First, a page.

In 1776, the indigenous of the area staged a revolution which was put down in 1777. In 1886, the railroad Morelia-Pátzcuaro was finished, and in 1899, Patzcuaro had its first electric lights. That amazes me since La Yacata is still waiting for electricity in 2016!
Since then, it has been a popular tourist area, known for its pottery and basketry. It really is a beautiful little town, done up in the red and white style, with cobblestone streets, much like Cuitzeo.
Our underlying reason for visiting Patzcuaro was my quest for a foot-pedaled sewing machine. Someone told me that these could be found there. So there we went. The road was clearly marked, unlike our trip to the Monarch Butterfly Sanctuary and we were able to take the libre (free) road the entire way.
There happened to be a tianguis (flea market) in the centro (downtown), but there wasn’t much of interest for us. Most vendors were hawking new toys and boxes of cookies for Los Santos Reyes. We did enjoy some gorditas de nata and fresas con crema (strawberries with whip cream).
Around la plaza, we noticed that there were a number of American-styled coffee houses instead of the more typical taco stands. It really smelled heavenly but was pricey, so we opted not to buy any. In line with the town’s tourist popularity, there were quite a number of gringos (white English speaking people) enjoying their cups of joe, playing chess or reading. The stores were chocked full of delightful artesenia (arts and crafts) but at prices that were not accessible to the average Mexican or to us, for that matter.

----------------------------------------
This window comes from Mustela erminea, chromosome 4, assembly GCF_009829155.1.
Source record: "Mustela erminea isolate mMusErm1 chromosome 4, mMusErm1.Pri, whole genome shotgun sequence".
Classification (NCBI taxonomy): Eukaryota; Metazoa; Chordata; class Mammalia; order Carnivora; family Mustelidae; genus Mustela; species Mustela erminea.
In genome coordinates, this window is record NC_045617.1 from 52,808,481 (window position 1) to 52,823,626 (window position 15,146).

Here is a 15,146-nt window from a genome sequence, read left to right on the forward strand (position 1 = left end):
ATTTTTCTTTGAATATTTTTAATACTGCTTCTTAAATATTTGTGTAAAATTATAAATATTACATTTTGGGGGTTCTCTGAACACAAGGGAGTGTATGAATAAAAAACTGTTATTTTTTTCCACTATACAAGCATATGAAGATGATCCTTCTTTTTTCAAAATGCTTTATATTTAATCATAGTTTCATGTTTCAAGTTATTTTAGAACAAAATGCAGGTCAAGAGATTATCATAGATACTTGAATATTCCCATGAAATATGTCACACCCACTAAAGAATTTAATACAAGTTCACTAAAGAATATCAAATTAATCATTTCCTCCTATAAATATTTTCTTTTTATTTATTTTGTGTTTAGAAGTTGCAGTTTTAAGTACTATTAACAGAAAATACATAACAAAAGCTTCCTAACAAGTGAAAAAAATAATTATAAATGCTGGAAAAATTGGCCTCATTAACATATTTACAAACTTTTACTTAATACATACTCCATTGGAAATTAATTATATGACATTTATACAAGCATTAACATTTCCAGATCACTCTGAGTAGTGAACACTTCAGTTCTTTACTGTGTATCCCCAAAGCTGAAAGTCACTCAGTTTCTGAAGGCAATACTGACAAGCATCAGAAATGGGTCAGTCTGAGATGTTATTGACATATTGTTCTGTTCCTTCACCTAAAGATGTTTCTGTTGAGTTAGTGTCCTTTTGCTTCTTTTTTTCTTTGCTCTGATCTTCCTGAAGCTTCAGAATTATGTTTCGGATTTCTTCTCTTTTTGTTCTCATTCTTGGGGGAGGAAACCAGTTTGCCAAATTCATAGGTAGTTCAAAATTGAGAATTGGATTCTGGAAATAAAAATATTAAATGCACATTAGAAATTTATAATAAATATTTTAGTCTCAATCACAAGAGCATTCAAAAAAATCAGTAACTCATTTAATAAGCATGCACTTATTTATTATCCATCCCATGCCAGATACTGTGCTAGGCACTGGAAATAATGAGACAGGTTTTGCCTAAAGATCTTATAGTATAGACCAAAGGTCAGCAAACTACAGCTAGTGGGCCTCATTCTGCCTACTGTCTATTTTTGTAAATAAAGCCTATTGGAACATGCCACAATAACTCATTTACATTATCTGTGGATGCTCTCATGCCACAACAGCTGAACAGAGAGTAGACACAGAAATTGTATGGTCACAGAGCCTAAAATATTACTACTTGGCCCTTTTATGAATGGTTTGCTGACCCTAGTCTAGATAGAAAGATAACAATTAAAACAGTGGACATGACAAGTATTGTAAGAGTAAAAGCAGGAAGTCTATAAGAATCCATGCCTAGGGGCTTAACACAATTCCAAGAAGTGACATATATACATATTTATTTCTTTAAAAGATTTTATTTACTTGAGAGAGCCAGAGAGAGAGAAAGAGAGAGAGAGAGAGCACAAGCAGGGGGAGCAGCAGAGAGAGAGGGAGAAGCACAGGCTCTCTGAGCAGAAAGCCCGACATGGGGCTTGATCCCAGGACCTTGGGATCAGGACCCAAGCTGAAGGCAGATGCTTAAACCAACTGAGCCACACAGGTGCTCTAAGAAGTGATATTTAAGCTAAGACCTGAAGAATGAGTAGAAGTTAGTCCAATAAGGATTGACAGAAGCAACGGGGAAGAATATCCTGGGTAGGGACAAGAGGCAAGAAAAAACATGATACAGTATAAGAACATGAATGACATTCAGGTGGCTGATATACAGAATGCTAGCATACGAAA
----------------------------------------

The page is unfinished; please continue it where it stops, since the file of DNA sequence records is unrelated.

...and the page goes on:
Wandering around town, we came across the Basílica de Nuestra Señora de la Salud, built on a Purépecha/Tarasco pyramid platform. Notice the sign by the fence warns against tieing up your horses or leaning against it. I didn’t see much in the way of horses for that to be a current problem. There, outside the Basilica, vendors were selling prayer cards, rosaries, statues and peyote/marijuana cream for arthritis. Nuestra Señora de la Salud seems to be the same virgin found in Soledad, so I expect pilgrimages are made here as well to petition her curative powers. Tata Vasco’s remains are also housed within the Basilica.
We finally found the Singer Sewing store, and they had a foot-pedaled machine on display. However, the elderly owner would not sell it to me because she said it was a piece of crap, China made rather than hecho in Mexico (made in Mexico). My son pointed out that was just as well since if we did buy the machine, how would we get it in Myrtle (the VW bug) and back home? Good point.
We stopped at a yonke (junk yard) and picked up some pieces for the revitalization of Myrtle and had a late lunch at Las Jacarandas just outside of Cuitzeo. An excellent day trip if rather uneventful.